Make Your Pitch: What Should Ithaca Build on Green Street?

Categories Housing & Development, Ithaca

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By Josh Brokaw

The city of Ithaca plans to sell off the Green Street parking garage property to the developer that knocks the city’s proverbial socks off. The city is asking for a developer to propose a project that includes affordable housing — at least some, — a parking garage re-build, maybe a conference center, and whatever else the developer can think to throw into the project.

In September, preliminary plans developed by Jeffrey Rimland and Peak Campus were presented to a city committee for a two-tower, 15-story project that would also include a re-build of the Green Street parking garage. The poor condition of the Green Street garage, as documented in this December 2016 study by Stantech, seems to require that any proposal that hopes to make city officials happy will require re-building and perhaps expanding the parking garage.

Common Council decided to open up the process to ideas from other developers in October. Now, the Ithaca Urban Redevelopment Agency [IURA] is accepting “requests for proposals” from developers until January 23, 2018.

Demolition at Harold’s Square site with Green Street garage in background. Josh Brokaw/TruthSayers

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At least one local developer, Todd Fox of Visum Development, has expressed concern that the timeline for proposals was too short to get together all of the relevant materials. Visum is still interested in pursuing the project, though, as evidenced by four Visum staffers showing up to a meeting and site tour for developers on Tuesday, December 12, along with representatives from Ithaca Neighborhood Housing Services, Purcell Construction, and Springfield, Missouri-based Vecino Group.

Nels Bohn, IURA director, told attendees of Tuesday’s meeting that Ithaca is looking for a “preferred developer with a vision close enough to the city’s vision” to make a deal. Plans don’t have to be “ready to build,” Bohn said, and negotiations will likely be needed to set the final expectations on housing and parking.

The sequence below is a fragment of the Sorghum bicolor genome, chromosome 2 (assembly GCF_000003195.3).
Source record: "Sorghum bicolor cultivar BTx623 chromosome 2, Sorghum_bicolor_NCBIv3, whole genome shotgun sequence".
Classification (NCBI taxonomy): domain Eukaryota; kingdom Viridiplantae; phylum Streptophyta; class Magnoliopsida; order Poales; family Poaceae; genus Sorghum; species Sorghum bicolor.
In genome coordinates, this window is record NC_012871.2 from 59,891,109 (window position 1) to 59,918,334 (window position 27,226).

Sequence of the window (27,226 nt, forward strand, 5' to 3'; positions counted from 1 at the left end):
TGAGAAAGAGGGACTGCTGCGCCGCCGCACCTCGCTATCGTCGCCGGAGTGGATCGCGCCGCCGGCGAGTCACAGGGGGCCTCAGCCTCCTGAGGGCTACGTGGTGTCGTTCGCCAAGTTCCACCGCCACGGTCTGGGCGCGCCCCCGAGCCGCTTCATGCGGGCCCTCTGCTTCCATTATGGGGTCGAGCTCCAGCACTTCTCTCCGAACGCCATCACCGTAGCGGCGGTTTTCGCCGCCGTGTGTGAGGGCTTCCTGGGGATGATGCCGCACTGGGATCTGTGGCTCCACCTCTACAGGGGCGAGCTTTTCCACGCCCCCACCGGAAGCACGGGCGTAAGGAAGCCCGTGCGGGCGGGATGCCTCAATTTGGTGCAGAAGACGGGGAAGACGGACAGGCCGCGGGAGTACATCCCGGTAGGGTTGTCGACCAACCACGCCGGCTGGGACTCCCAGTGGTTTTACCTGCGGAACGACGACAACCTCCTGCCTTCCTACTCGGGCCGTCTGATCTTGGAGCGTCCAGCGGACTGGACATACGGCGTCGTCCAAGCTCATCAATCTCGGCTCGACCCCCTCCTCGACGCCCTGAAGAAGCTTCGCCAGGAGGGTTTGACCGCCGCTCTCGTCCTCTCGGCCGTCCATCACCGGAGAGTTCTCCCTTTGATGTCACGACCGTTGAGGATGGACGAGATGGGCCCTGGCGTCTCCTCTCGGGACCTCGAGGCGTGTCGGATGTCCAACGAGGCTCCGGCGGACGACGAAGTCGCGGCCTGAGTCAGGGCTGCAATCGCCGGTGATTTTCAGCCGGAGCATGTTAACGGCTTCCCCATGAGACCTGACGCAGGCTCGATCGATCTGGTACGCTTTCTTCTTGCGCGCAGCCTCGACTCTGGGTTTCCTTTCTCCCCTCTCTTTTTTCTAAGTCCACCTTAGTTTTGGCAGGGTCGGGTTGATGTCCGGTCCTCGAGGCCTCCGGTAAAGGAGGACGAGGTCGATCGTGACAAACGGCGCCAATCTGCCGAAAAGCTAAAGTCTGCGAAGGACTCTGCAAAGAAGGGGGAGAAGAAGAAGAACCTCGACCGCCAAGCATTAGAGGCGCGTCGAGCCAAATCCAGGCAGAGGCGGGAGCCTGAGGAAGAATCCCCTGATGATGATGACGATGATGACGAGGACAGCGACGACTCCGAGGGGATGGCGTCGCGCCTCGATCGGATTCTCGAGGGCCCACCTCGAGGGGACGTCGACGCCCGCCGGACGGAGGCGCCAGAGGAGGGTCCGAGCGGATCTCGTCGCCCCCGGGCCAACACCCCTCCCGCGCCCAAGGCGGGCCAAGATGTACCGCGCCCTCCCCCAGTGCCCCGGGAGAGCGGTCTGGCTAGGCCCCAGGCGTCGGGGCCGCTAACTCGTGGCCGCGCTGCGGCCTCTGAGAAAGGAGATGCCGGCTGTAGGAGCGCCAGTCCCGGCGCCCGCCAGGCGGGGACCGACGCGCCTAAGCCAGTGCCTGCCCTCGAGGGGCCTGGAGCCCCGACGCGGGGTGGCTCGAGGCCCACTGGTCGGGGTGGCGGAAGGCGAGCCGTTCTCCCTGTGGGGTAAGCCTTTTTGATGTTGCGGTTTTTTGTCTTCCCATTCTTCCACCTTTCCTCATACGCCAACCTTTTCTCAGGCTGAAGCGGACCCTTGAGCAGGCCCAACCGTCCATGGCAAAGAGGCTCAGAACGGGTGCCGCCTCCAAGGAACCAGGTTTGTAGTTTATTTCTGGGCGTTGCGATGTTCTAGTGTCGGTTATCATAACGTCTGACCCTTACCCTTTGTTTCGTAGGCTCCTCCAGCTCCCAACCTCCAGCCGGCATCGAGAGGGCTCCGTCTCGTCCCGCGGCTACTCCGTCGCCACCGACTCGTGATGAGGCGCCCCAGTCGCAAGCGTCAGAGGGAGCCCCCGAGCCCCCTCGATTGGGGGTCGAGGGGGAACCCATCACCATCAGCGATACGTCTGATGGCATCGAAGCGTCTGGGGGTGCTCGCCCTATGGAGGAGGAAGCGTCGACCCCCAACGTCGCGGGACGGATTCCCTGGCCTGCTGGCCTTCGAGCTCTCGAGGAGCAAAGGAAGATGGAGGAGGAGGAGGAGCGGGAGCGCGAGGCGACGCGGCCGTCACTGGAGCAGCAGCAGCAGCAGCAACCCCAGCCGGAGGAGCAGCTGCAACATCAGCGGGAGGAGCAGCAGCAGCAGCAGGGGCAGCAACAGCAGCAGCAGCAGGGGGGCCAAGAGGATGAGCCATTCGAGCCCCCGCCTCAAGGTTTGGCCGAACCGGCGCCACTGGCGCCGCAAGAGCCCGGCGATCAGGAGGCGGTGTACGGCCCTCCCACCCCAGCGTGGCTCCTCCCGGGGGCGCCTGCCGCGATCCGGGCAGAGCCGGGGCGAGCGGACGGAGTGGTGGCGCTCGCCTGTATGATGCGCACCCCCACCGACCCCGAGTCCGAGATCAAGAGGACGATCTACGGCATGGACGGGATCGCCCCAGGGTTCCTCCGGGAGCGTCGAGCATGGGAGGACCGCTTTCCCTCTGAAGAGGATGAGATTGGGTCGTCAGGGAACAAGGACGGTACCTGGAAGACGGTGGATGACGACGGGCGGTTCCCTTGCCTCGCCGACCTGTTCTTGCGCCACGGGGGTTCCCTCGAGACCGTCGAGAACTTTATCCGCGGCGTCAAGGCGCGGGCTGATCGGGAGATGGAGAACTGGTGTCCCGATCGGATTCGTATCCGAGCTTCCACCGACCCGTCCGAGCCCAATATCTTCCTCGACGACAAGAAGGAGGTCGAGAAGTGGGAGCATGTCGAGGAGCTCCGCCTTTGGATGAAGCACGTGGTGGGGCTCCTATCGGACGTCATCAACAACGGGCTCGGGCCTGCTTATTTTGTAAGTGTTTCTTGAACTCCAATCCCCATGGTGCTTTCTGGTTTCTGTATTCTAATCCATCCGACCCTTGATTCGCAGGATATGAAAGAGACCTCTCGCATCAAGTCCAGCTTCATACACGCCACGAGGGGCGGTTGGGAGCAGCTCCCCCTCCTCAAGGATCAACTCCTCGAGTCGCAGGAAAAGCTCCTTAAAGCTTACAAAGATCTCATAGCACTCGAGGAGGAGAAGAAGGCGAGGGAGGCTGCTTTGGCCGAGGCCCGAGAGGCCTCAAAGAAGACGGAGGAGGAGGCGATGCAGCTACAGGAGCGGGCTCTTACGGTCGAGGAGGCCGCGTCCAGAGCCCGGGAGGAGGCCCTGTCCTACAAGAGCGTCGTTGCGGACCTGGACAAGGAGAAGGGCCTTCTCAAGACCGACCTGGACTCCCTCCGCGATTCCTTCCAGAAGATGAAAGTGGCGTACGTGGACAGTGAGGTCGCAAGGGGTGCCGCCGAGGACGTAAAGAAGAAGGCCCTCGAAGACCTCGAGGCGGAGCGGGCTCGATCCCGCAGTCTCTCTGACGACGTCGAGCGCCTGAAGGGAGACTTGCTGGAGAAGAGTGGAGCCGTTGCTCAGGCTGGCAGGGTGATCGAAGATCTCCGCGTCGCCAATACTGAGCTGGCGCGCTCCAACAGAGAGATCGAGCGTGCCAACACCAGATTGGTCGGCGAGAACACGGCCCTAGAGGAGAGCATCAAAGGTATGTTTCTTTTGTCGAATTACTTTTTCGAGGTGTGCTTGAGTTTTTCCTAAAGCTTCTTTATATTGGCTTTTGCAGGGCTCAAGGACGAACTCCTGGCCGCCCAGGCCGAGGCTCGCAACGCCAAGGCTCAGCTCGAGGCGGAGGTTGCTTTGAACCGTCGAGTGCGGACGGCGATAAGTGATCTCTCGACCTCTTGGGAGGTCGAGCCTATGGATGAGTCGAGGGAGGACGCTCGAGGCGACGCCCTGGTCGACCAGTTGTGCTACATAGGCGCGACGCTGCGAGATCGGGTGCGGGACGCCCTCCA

“Below market housing is an important component” of this project, Bohn said. The city will be “willing to reduce the sale price in return for public benefits” — one of which would be apartments rented at below-market prices.

Members of the IURA board have indicated, Bohn said, that below-market housing is more of a priority to them in any proposal than establishing a conference center space. The Rimland/Peak proposal calls for an approximately 25,000 square foot conference center that would be placed where Tompkins Trust now has offices: in the building under the garage, adjoining Cinemapolis to the east. Tompkins Trust is moving those operations to its new headquarters when their building on Seneca Street is complete.

More TruthSayers Reporting: Conference Centers Don’t Make Money, But Ithaca is Ready For One

TruthSayers is not in the development business. [We usually get donations to keep this reporting going in the $5 to $500 range, if you want to give $2 million at this link, though, we’ll consider getting into landlording.]

Nels Bohn, right in cap, with developer representatives on a site tour of the Green Street garage. December 12, 2017. Josh Brokaw/TruthSayers

TruthSayers is in the business of stimulating those with power and money into conversations about how we make the places we live better — and any proposal that takes public land and potentially puts it into private hands needs plentiful conversation and care to make sure the people get the best bang for their buck.

In that spirit of public discussion and accountability, TruthSayers is issuing its own request for proposals about what the city of Ithaca should do with the Green Street garage space. Unlike the city, we won’t make you pay $500 to send in your plans.

What does downtown development that serves the public good look like to you? 

Answer that question, and if you want to draw up a design that takes into consideration all of the complex easements and property lines on this property, more power to you. But we’ll take simpler submissions as well: tell TruthSayers what you want to see in a newly-built downtown building. How much should rent be? Should there be communal kitchens? Will there be hammocks?

Ideas on how to build, say, a lovely project that keeps rent at $400 per month for 100 people and shows how to make it work financially will be of particular note for officials who prioritize the bottom line. But broad vision and fanciful proposals are encouraged as well.

It is TruthSayers‘ official editorial position, for example, that the top level should be a greenhouse, open to the public, with space for growing food. But if you want to argue that the entire Green Street garage area should be leveled for a petting zoo, we’ll take that suggestion, too.

Proposals are due on January 30, so we can forward them on to Common Council in time for their first meeting after developers have made their proposals to the IURA.

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Featured photo:  The Sky Garden at 20 Fenchurch Street building, London. Photo by Colin/Wikimedia.

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Josh Brokaw is an independent reporter based in Ithaca, N.Y.
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Twitter: @jdbrokaw